1. Evaluate your current practices
Before you can make improvements, take an overall look at your practices.
Effective inventory management is purpose-driven. Understand what each link in the chain does – this allows you to focus on the specific aspects of your system that need improving.
Consult with other members of your team to identify potential problem areas and start there.
In food production, there are seven waste areas to identify that you could focus on in reworking your inventory processes:
- Minimise overproduction by increasing visibility and controls to align production, purchasing, and logistics.
- Avoid too much inventory with demand planning and modelling tools to support just-in-time production.
- Eliminate waiting by providing staff with the access they need to streamline decisions and approvals with automation.
- Solve transport problems by timing production and logistics, avoiding moving goods from one place to another needlessly.
- Prevent over-processing and focus on actions that only create value – such as the creation of a bill of materials.
- Stop unnecessary motion by providing data that ensure your machinery is working in the most efficient, productive, and effective way.
- Put controls in place to wipe out defects, acknowledge where the deviations are, and stop them at the source.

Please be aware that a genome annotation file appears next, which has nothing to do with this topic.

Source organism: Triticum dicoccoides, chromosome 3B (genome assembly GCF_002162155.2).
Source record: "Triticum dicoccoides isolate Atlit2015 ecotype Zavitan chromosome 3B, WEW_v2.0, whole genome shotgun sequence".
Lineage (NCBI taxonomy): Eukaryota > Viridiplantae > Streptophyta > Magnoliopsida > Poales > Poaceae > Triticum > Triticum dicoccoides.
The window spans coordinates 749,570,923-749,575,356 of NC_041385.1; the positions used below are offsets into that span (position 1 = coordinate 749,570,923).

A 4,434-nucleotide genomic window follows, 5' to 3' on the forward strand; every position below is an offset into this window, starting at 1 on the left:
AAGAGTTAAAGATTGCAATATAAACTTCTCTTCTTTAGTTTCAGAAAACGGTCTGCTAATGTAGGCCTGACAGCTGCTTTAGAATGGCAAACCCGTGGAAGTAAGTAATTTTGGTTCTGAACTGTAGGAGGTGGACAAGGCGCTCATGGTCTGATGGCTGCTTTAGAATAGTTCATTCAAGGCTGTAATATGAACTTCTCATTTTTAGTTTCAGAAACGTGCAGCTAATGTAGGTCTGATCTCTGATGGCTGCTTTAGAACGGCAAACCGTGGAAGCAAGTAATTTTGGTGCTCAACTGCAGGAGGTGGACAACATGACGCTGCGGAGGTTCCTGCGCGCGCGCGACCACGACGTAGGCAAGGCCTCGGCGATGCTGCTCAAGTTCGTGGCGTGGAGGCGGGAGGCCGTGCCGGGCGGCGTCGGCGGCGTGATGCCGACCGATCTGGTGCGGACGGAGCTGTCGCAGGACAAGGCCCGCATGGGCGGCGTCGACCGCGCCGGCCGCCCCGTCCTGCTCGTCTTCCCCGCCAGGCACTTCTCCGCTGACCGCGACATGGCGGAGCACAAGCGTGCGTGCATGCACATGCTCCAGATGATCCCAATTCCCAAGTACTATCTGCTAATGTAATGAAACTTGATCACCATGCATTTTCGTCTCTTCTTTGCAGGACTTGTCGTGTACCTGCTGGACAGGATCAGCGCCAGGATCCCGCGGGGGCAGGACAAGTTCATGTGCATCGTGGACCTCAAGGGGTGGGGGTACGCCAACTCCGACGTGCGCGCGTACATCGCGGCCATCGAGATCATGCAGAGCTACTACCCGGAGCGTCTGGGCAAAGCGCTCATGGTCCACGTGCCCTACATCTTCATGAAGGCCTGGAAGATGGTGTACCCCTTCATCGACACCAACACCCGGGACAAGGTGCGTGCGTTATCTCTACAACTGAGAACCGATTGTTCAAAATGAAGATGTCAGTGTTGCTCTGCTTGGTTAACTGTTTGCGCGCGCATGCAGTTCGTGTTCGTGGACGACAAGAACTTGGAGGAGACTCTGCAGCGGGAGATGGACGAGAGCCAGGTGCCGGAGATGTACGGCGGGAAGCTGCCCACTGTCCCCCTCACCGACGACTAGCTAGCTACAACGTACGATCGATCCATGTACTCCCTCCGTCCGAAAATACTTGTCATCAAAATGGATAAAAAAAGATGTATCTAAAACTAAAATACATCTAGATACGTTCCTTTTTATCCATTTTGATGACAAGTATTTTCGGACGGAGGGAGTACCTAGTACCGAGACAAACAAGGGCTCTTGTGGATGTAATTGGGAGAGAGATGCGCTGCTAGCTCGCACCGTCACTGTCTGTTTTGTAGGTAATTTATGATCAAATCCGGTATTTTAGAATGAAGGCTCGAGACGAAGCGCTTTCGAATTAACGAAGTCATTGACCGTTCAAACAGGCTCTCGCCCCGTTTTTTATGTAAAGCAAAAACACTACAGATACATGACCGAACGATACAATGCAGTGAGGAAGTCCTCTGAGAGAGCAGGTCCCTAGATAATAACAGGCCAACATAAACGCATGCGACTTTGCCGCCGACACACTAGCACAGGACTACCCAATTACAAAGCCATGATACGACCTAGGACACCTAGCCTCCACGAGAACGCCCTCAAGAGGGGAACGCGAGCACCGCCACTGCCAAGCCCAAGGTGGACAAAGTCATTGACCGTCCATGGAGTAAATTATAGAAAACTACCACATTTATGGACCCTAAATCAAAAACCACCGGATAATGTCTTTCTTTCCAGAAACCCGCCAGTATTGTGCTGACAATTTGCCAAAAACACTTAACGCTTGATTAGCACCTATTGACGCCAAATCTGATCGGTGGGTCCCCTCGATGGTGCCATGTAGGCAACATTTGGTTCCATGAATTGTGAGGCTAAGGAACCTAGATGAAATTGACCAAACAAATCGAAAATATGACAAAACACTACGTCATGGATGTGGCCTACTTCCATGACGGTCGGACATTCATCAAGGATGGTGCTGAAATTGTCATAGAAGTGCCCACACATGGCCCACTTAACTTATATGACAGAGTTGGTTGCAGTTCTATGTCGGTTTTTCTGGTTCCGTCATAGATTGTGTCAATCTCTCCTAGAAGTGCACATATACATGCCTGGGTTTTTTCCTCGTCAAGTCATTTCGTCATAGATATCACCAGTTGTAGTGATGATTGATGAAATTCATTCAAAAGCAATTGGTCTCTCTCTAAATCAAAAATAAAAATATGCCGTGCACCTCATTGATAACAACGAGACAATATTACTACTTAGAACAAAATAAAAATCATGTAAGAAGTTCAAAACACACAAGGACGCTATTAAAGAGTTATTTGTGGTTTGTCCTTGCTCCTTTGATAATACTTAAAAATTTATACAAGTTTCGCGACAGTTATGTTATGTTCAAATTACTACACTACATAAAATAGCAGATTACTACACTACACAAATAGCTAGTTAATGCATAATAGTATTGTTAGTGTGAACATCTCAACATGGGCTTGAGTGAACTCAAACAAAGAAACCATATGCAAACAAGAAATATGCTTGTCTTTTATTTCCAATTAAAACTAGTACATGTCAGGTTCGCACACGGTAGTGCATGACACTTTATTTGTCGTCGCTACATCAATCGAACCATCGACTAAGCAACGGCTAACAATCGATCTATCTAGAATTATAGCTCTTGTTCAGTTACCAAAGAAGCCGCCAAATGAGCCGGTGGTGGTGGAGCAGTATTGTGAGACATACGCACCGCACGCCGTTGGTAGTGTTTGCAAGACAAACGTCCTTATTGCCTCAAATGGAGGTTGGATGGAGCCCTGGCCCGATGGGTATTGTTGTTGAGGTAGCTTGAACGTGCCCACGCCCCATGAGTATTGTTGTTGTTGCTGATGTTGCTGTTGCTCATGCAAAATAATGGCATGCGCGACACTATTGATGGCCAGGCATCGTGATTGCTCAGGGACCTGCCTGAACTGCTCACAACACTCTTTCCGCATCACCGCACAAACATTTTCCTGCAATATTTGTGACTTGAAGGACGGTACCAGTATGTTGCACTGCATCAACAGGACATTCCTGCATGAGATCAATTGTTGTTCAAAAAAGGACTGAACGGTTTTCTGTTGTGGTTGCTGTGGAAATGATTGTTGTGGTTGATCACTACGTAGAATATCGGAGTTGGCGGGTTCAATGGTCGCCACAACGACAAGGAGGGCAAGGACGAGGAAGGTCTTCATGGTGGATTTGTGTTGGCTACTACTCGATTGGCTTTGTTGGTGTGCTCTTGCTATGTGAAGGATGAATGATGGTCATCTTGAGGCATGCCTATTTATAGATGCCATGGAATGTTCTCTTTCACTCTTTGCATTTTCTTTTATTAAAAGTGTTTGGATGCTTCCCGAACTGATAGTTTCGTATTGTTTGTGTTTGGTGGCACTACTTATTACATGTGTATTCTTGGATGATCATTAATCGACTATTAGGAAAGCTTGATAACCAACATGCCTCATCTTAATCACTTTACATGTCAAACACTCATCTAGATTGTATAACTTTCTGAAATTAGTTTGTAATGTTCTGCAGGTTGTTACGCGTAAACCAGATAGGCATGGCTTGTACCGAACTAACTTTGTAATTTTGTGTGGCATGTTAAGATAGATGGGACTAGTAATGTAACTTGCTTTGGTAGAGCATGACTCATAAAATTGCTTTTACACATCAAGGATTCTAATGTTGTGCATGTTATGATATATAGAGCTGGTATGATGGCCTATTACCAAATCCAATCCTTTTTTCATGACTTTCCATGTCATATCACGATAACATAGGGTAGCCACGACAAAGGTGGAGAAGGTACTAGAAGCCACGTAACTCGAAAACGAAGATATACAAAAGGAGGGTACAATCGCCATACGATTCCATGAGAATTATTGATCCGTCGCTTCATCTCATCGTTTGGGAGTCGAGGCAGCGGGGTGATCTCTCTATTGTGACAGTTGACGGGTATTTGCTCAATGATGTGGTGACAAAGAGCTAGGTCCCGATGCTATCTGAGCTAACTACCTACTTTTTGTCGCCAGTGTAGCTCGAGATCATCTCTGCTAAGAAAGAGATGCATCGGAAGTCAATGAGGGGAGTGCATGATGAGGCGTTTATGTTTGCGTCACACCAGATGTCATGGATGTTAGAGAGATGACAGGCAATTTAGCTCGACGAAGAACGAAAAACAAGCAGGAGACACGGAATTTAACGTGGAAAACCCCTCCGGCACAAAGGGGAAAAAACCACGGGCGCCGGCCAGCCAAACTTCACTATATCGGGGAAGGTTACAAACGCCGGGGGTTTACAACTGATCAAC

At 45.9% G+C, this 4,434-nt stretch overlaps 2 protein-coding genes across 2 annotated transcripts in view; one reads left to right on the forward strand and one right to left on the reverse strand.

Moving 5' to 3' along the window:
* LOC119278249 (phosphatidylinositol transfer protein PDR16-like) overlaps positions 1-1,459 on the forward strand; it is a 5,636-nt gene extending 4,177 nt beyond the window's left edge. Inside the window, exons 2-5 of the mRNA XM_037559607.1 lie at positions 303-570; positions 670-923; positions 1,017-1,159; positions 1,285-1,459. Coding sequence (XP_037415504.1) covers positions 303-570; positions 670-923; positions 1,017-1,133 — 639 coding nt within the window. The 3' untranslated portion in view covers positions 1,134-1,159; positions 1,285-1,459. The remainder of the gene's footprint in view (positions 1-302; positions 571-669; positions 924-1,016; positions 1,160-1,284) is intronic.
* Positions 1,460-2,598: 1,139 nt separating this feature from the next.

2. Perform routine stock reviews
A significant part of inventory management is simply knowing how much of each item you have in stock.
Tracking what you bought against what you sold will not give you the full picture. Food and drink items can get lost, stolen, or damaged after they enter the warehouse. It is unavoidable.
Often, lost items go unreported until the right person takes notice.
Remedy this problem by routinely reviewing your physical inventory for accuracy with your records.
3. Learn customer behaviour and take advantage of big data
One significant benefit of using big data is its ability to make accurate predictions, which could considerably boost inventory management.
Throughout the year, customers often show different buying habits for food and drink products. Some of these can be more obvious, relating to seasonal holidays such as Christmas and Easter, but sometimes there are changes that businesses won’t catch without data analysis.
To avoid having too much or not enough inventory, businesses can rely on data technology to stock items at the right time.
Keep track of how often you are restocking certain items and try to identify any trends or patterns – there may be seasonal or other outside factors that affect your product flow.
Note the periods when customers are ordering more, and when they are ordering less. Having a solid handle on how your customers behave allows you to stay ahead of the dry spells and mad rushes, so you maintain the right inventory balance.
If you are involved in food production and have been looking at ways to win a competitive edge on your competition, you may have already been looking at inventory management software that can automate key business processes and power insights, helping you to make better data-driven decisions.